Since you cannot see or smell radon in your environment, you must have your home tested for its presence upon receiving notice of the threat. Health officials in your area may send out notices about the importance of performing a radon check if homes in your area are at risk. Neighborhoods placed over large deposits of uranium face the biggest risk as the land settles and releases this noxious gas. While you're having your home tested, you might be bombarded with a plethora of feelings that seemingly come out of nowhere. Here are some emotions that are completely normal and expected during the testing process.
If you just bought your home, you might be cursing your dumb luck while dealing with feelings of complete disbelief. Although it seems unlikely that your home would be affected, just know that more than six million homes contain risky levels of radon.
Your risk of developing symptoms from exposure increase if you smoke cigarettes, drink well water or delay testing for an extended period of time. Harness the feelings of disbelief and have your home and yard tested for the presence of harmful levels of radon gas to mitigate the risk.
You might feel confused at first as you try to understand the symptoms caused by radon exposure. Depending on the gas level in and around your home, you could develop acute symptoms or suffer unseen damage that leads to lung cancer later in life.
Since the cancer-causing cell damage can take a long time to develop, many people associate their symptoms with other risk factors, especially if they smoke cigarettes. Although it's true that smoking increases your risk, it's usually the radon exposure that seals the deal. Tackle feelings of confusion by visiting your doctor for a checkup during and after the radon testing process. Your doctor can check for symptoms and help you figure out their exact cause.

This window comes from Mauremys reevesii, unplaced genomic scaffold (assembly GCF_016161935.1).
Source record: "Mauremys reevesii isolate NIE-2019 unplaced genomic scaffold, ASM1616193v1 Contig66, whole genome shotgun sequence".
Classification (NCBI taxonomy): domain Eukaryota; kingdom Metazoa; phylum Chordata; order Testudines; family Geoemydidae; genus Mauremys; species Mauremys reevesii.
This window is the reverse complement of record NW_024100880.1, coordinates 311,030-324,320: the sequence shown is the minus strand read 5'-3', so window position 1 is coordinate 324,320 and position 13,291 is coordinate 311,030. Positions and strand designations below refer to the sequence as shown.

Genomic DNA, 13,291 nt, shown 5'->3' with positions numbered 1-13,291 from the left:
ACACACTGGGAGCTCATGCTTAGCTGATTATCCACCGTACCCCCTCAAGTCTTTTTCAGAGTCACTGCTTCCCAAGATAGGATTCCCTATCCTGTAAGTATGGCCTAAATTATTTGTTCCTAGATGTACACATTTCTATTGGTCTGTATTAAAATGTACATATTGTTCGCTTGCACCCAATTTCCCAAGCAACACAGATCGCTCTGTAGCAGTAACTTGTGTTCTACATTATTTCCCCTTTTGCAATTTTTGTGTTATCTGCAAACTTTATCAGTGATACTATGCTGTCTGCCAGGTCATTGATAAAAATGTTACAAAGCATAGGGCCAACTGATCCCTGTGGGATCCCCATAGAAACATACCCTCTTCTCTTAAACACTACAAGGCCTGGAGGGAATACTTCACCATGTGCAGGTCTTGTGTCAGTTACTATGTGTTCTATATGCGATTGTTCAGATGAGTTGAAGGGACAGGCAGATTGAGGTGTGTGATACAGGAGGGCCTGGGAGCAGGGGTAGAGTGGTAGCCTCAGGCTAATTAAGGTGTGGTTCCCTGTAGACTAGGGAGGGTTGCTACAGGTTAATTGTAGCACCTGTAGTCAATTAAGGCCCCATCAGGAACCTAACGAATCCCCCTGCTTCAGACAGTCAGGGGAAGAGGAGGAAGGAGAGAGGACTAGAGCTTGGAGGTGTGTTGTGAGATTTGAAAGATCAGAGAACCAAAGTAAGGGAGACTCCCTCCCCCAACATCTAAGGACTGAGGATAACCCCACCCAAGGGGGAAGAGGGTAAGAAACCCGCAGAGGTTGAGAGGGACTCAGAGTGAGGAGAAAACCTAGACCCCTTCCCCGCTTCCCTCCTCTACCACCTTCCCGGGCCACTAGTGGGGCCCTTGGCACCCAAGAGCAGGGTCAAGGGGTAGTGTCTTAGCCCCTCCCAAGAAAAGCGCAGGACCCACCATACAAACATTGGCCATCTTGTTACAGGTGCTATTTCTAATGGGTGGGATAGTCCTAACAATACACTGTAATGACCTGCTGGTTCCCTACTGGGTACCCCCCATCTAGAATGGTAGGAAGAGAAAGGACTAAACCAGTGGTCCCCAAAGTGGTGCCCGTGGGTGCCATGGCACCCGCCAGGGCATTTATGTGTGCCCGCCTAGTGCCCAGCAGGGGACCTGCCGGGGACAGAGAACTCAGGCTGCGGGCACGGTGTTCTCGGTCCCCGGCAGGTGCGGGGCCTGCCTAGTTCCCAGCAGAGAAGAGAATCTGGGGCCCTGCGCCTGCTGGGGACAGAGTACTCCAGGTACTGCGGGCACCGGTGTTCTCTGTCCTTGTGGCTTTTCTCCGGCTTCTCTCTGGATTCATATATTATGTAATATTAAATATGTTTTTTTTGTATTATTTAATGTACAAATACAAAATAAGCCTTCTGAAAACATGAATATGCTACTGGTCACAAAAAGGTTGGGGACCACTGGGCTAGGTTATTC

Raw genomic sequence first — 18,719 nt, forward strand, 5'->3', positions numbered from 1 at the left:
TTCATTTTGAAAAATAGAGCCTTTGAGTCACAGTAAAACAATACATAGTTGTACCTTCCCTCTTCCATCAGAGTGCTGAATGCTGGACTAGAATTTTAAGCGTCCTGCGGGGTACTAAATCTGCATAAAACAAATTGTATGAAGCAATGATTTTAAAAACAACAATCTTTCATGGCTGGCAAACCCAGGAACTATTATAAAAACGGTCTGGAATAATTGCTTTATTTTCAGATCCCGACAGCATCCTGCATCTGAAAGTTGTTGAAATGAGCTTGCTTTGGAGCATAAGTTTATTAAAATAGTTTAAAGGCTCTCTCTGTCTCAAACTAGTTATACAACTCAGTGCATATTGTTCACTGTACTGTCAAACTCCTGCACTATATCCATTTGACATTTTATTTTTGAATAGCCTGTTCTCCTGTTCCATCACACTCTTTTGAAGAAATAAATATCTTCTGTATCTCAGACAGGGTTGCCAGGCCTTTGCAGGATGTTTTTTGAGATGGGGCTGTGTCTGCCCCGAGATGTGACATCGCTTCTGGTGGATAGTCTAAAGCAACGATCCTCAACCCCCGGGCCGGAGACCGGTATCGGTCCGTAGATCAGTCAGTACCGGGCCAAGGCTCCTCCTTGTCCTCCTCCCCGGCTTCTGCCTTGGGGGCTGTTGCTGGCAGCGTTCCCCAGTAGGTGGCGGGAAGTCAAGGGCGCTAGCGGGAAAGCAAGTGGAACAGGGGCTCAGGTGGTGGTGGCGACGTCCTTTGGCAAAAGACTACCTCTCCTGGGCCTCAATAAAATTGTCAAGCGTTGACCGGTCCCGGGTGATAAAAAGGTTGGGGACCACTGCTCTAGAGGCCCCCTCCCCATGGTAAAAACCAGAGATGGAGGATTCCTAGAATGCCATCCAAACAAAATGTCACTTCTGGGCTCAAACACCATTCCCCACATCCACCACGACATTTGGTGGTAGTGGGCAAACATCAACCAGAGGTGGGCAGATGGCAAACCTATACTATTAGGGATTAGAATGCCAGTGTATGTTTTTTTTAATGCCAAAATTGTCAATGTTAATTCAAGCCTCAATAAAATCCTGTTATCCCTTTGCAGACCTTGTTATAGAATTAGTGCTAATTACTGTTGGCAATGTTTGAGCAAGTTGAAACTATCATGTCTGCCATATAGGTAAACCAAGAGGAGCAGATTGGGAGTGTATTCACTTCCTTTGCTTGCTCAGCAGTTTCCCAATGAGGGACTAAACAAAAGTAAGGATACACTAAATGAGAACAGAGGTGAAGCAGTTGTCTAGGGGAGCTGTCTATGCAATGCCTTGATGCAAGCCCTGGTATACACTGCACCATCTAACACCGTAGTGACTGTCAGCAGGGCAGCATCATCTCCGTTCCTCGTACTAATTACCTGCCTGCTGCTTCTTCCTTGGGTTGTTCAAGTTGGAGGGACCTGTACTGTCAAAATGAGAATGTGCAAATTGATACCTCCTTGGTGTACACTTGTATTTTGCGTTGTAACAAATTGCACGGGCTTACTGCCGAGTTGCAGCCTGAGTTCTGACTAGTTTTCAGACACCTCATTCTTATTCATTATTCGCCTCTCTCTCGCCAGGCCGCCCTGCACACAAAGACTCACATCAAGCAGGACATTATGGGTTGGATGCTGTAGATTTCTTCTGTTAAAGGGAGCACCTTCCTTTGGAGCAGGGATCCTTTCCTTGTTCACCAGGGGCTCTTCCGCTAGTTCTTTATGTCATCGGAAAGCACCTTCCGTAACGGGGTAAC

Having to test your home for dangerous radon gas levels while ready to settle in can cause intense feelings of frustration. You might feel like it's unfair and disruptive to have to complete the testing process. However, the risks of avoiding the testing process far outweigh the benefits of immediately settling into your new home.
Temper feelings of frustration by exploring your new neighborhood and attending local events. You might even meet new friends who can help you cope with the radon threat, as they're likely going through testing as well.
Whether your home tests positive for harmful levels of radon or not, you'll likely feel relief when the testing process is over. Although radon testing only takes about 48 hours to complete, you might feel concerned about your well-being throughout that entire time.
Even if you can shake the worries away, you'll be reminded of the threat of radon exposure each time you spot the testing equipment sitting in your home. Furthermore, as the equipment kicks on each hour, you might be reminded of the process anew. To stay calm, focus on the feelings of relief that will come as soon as you receive a definitive answer from the testing professionals.
Coping With The Effects
Radon testing professionals will provide you with a full report upon completing the testing process. You can use this report to decide if you need to install radon reduction systems in your home. Many of these small devices pull 99% of the radon out of your environment to completely eliminate the risk of serious health effects developing now or later in life. A radon reduction system requires little to no maintenance to stay effective throughout the years. You can rely on this system to keep you and your family safe from radon exposure for the entire time you own your home.